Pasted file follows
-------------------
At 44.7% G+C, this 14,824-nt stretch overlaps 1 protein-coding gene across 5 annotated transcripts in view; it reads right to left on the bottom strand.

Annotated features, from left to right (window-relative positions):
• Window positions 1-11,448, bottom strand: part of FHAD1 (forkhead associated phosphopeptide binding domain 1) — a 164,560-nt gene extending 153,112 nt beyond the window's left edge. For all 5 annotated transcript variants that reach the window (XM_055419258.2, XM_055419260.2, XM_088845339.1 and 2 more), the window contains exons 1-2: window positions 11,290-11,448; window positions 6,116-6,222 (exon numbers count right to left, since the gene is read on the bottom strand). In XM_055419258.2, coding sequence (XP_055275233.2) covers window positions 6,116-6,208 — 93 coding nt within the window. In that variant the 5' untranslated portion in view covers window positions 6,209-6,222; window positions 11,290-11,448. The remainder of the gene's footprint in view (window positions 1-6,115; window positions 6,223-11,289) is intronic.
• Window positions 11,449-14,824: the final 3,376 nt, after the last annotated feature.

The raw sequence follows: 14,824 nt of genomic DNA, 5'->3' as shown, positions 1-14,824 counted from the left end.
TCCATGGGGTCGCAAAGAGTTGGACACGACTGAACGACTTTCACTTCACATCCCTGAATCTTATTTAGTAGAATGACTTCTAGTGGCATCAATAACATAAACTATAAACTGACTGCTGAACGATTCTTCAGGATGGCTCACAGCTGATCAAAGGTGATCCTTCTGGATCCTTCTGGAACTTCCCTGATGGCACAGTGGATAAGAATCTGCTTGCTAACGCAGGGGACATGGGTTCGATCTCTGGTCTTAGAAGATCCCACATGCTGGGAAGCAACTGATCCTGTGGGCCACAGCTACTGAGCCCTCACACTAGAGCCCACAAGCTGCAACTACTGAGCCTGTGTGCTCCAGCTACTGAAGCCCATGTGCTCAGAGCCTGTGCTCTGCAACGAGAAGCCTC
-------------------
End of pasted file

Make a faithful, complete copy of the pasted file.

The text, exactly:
At 44.7% G+C, this 14,824-nt stretch overlaps 1 protein-coding gene across 5 annotated transcripts in view; it reads right to left on the bottom strand.

Annotated features, from left to right (window-relative positions):
• Window positions 1-11,448, bottom strand: part of FHAD1 (forkhead associated phosphopeptide binding domain 1) — a 164,560-nt gene extending 153,112 nt beyond the window's left edge. For all 5 annotated transcript variants that reach the window (XM_055419258.2, XM_055419260.2, XM_088845339.1 and 2 more), the window contains exons 1-2: window positions 11,290-11,448; window positions 6,116-6,222 (exon numbers count right to left, since the gene is read on the bottom strand). In XM_055419258.2, coding sequence (XP_055275233.2) covers window positions 6,116-6,208 — 93 coding nt within the window. In that variant the 5' untranslated portion in view covers window positions 6,209-6,222; window positions 11,290-11,448. The remainder of the gene's footprint in view (window positions 1-6,115; window positions 6,223-11,289) is intronic.
• Window positions 11,449-14,824: the final 3,376 nt, after the last annotated feature.

The raw sequence follows: 14,824 nt of genomic DNA, 5'->3' as shown, positions 1-14,824 counted from the left end.
TCCATGGGGTCGCAAAGAGTTGGACACGACTGAACGACTTTCACTTCACATCCCTGAATCTTATTTAGTAGAATGACTTCTAGTGGCATCAATAACATAAACTATAAACTGACTGCTGAACGATTCTTCAGGATGGCTCACAGCTGATCAAAGGTGATCCTTCTGGATCCTTCTGGAACTTCCCTGATGGCACAGTGGATAAGAATCTGCTTGCTAACGCAGGGGACATGGGTTCGATCTCTGGTCTTAGAAGATCCCACATGCTGGGAAGCAACTGATCCTGTGGGCCACAGCTACTGAGCCCTCACACTAGAGCCCACAAGCTGCAACTACTGAGCCTGTGTGCTCCAGCTACTGAAGCCCATGTGCTCAGAGCCTGTGCTCTGCAACGAGAAGCCTC